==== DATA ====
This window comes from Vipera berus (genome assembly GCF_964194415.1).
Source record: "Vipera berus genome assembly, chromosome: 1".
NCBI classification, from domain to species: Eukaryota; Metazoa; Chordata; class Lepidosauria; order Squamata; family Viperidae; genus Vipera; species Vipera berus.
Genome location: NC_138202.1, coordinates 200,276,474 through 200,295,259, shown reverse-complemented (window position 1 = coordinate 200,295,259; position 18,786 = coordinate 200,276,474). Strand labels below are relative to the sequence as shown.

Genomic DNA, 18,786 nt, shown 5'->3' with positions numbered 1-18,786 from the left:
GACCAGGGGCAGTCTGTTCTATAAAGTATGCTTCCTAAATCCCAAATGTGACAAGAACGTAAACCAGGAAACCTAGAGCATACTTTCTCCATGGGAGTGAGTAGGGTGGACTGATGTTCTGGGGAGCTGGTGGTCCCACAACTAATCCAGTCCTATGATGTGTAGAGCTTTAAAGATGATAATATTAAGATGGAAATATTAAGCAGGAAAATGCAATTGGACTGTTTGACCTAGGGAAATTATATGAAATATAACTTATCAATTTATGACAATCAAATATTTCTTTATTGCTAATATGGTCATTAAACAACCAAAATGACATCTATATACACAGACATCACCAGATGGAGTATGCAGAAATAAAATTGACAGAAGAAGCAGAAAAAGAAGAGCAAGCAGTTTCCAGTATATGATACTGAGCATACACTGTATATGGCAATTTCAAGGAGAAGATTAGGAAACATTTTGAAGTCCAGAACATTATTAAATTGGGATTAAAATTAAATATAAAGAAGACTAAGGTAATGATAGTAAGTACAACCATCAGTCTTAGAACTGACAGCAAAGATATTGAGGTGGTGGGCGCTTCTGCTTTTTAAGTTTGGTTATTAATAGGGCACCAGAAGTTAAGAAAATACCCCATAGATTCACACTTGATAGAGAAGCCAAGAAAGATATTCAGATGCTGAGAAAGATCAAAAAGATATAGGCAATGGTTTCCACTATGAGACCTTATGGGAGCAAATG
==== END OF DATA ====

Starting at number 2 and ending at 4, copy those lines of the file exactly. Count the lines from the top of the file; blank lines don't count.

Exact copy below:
Source record: "Vipera berus genome assembly, chromosome: 1".
NCBI classification, from domain to species: Eukaryota; Metazoa; Chordata; class Lepidosauria; order Squamata; family Viperidae; genus Vipera; species Vipera berus.
Genome location: NC_138202.1, coordinates 200,276,474 through 200,295,259, shown reverse-complemented (window position 1 = coordinate 200,295,259; position 18,786 = coordinate 200,276,474). Strand labels below are relative to the sequence as shown.